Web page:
Conditioning team cognition: A meta-analysis

  • Ashley A. Niler (Creator)
  • Jessica R. Mesmer-Magnus (Creator)
  • Lindsay E. Larson (Creator)
  • Gabriel Plummer (Creator)
  • Leslie A DeChurch (Creator)
  • Noshir Contractor (Contributor)
  • Contractor Noshir S. (Contributor)



Abundant research supports a cognitive foundation to teamwork. Team cognition describes the mental states that enable team members to anticipate and to coordinate. Having been examined in hundreds of studies conducted in board rooms, cockpits, nuclear power plants, and locker rooms, to name a few, we turn to the question of moderators: Under which conditions is team cognition more and less strongly related to team performance? Random effects meta-analytic moderator analysis of 107 independent studies (N = 7,778) reveals meaningful variation in effect sizes conditioned on team composition and boundary factors. The overall effect of team cognition on performance is ρ = .35, though examining this effect by these moderators finds the effect can meaningfully vary between ρ = .22 and ρ = .42. This meta-analysis advances team effectiveness theory by moving past the question of “what is important?” to explore the question of “when and why is it important?” Results indicate team cognition is most strongly related to performance for teams with social category heterogeneity (ρ = .42), high external interdependence (ρ = .41), as well as low authority differentiation (ρ = .35), temporal dispersion (ρ = .36), and geographic dispersion (ρ = .35). Functional homogeneity and temporal stability (compositional factors) were not meaningful moderators of this relationship. The key takeaway of these findings is that team cognition matters most for team performance when—either by virtue of composition, leadership, structure, or technology—there are few substitute enabling conditions to otherwise promote performance.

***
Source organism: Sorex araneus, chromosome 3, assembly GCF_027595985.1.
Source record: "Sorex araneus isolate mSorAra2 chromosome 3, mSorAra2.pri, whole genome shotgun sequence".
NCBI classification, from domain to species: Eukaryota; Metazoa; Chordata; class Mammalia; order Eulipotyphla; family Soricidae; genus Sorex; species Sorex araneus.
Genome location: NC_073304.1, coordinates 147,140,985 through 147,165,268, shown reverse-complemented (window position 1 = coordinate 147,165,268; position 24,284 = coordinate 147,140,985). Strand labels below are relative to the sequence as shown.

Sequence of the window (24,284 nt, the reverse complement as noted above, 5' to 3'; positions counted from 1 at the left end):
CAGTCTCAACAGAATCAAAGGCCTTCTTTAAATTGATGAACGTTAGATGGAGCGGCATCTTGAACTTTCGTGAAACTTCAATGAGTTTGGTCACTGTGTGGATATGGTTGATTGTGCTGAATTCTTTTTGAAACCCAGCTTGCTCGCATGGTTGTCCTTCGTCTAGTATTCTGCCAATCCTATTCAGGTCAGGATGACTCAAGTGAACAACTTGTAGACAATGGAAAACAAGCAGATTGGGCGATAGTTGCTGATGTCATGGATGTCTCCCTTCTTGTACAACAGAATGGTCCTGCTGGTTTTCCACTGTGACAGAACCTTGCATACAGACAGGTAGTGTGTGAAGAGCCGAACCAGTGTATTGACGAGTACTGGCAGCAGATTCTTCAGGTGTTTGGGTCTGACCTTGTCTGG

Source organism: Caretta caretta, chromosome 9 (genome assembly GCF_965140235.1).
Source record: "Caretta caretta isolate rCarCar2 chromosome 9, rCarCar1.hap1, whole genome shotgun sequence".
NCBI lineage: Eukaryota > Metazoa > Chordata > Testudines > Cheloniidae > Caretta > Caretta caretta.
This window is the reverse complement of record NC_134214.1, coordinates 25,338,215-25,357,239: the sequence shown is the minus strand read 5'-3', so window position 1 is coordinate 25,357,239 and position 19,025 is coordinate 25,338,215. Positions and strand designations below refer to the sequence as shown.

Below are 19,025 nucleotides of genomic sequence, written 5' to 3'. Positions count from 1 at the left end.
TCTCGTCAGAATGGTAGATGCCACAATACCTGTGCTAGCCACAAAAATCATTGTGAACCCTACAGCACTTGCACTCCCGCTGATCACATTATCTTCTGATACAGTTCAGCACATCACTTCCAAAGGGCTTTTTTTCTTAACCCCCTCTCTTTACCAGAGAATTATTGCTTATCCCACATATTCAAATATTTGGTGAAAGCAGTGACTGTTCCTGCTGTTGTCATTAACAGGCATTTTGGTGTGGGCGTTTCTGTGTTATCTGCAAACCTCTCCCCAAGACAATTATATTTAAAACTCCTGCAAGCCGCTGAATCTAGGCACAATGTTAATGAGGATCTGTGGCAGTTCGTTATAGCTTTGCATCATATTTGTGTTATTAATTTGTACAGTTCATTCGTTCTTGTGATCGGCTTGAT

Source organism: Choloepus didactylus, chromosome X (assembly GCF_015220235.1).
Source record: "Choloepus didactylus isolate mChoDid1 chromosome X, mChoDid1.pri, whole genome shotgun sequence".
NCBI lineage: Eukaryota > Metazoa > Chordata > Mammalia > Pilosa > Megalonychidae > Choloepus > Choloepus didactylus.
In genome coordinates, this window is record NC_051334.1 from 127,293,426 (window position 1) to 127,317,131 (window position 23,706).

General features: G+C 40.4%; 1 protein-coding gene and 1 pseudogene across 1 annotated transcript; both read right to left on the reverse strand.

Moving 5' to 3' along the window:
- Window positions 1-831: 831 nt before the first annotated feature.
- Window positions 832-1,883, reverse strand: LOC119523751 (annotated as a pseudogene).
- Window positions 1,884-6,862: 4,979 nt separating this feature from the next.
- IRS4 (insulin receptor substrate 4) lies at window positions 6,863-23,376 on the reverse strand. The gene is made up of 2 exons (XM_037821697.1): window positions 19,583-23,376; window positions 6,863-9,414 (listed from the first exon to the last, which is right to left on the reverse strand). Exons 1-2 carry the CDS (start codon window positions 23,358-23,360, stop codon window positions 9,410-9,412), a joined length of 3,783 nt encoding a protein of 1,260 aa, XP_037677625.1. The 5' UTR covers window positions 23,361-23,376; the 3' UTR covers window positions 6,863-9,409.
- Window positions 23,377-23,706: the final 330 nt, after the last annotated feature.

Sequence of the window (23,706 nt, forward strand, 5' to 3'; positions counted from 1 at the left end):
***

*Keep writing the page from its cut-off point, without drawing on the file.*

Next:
Date made available2020
PublisherSAGE Journals

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